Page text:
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Empathetic leadership during the storm

March 17, 2021

Texas storm capture"Lead with an iron fist," said some.

"Never let them see you cry," others recommended.

"You were born to lead," many affirmed.

Countless people have offered advice and encouragement to me as a leader over the years. Yet the idea of empathy in leadership has rarely been addressed.

As a Black female nonprofit executive in Texas who earlier this winter found herself in a vulnerable moment, I feel compelled to record some of my struggles. First there was the pandemic, followed by the killing of George Floyd and heightened racial tensions, and then — boom! — a winter storm with near-zero temperatures that collapsed the state's power grid and left millions of Texans in dark, unheated homes. Even as it was happening, I knew it was going to be bad, and most likely deadly.

My first instinct was to reach out to my staff and inquire about their housing, food, and other needs. In my experience, employers in times of crisis rarely do wellness checks on their employees (other than to inquire whether the employee will be coming into work or not). While nonprofits are quick to respond to community needs during a disaster, how many organizations offer direct support to their own staff? As an empathetic leader, I was concerned first and foremost that those closest to me were safe and out of harm's way.

During the deep freeze, I considered my teams' mental health and reminded them of our EAP program and insurance plans that could assist with counseling. With a team comprised largely of women of color, I understood how responses to crisis and trauma live in our bodies. But in my role as executive director of Faith in Texas, I also knew I had to consider all the harms suffered by the communities my organization serves.

Where did that leave me? Self-care seems to be the rage these days, but it's much easier said than done. Infuriated by the lack of accountability on the part of Texas officials, ERCOT, and electric companies serving the state, I decided to take a break from the news. But within an hour, an employee texted me asking if we could help dozens of families that had been locked out of their hotel rooms and had nowhere to go.

It was then that the magnitude of the crisis became apparent. This wasn't a time for self-care. As a single mother, my heart ached for the displaced mothers and their children. I imagined them trying to survive the freezing cold, dealing with harsh conditions as they scrambled to find public transportation to the suburbs, where mutual aid groups could secure them rooms. I imgained them trying to find food to eat, water to drink, hygiene products, even underwear for themselves and their kids.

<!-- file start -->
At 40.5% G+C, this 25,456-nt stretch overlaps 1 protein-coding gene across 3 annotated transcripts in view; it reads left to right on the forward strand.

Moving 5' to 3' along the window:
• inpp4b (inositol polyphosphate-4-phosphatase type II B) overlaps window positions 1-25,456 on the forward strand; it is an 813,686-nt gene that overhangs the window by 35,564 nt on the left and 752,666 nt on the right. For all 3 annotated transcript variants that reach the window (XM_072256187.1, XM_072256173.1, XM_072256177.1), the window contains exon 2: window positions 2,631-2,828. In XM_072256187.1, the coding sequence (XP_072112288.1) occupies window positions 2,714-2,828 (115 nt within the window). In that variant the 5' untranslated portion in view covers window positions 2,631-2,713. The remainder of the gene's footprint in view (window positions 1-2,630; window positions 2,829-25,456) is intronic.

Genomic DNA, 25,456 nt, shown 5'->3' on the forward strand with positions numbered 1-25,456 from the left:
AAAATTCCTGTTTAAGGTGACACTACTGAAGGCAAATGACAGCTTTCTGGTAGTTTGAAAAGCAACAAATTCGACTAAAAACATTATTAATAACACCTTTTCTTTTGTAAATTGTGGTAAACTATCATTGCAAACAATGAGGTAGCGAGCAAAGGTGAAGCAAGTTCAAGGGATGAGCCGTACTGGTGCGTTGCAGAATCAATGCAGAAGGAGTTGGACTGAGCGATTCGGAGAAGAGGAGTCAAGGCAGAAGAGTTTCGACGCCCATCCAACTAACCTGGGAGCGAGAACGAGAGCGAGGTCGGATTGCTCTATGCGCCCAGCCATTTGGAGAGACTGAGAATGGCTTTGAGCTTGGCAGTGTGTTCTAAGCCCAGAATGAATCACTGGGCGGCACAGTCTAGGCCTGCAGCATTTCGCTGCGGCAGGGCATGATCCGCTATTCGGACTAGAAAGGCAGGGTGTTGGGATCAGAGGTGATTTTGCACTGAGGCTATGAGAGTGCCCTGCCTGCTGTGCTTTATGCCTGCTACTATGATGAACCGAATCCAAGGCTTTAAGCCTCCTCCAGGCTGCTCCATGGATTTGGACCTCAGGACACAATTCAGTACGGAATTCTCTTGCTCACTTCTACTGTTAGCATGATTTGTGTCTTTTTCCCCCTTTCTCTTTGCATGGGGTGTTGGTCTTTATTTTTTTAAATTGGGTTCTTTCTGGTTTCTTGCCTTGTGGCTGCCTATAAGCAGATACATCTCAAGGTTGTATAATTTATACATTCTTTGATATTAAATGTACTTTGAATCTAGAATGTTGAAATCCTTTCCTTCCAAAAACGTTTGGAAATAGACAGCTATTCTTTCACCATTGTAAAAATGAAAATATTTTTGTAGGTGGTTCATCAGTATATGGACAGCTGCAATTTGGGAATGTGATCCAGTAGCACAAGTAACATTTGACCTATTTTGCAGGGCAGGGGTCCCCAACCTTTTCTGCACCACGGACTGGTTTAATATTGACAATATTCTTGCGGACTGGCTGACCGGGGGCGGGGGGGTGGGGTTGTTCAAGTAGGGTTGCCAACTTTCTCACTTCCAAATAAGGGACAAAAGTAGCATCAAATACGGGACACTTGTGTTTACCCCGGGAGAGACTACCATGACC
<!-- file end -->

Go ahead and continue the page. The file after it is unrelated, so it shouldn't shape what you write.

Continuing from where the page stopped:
It was more or less the same thing the employee who texted me was experiencing. A Black woman and mother of small children, she, too, was scrambling to find temporary housing. And yet she was advocating for others in crisis; self-care would have to wait.

In the days that followed, family and business colleagues from around the country reached out to check on me and my sons. And my answer to their first question was always, "I'm fine. Grateful to be safe, warm and healthy." But I was numb.

Through my contacts, I began to hear about helpers on the front lines — heroic individuals, small nonprofits, and local Black churches that were doing crucial, in-the-moment work to help people survive. I knew their names wouldn't be mentioned during funder calls. And while local and national media outlets were making an efort to highlight the work they were doing and individuals around the country were responding to calls for donations, I realized I had a responsibility to elevate all the organizations and people who were selflessly neglecting their own self-care to provide critical services. Truth be told, I wasn't sure if every organization had 501(c)(3) status, but that hardly seemed to matter. They needed — and deserved — all the resources they coud get. And they deserved to be trusted to use the money — not just in-kind donations —  in an effective manner. Standing up for grassroots organizations is another role I embrace.

Leading with empathy probably isn't the best long-term strategy for a Black female nonprofit executive looking to impress large funders and donors, but, inspired by John Hope Bryant's Love Leadership, it's the legacy I prefer to leave. Like Bryant, I recognize that there can be no strength without suffering, no power without vulnerability. As Black women calling for equity and healing, my sisters and I speak out of love and respect, from a history of suffering, and mindful of our own vulnerability. All we ask is that you give us an opportunity to show our greatness.

(Photo credit: Mario Cantu/Cal Sport Meia via AP Images)

Headshot_Akilah Wallace_cropAkilah S. Wallace is executive director of Faith in Texas. This article originally appeared in the Opinions section of  Women of Color in Fundraising and Philanthropy.

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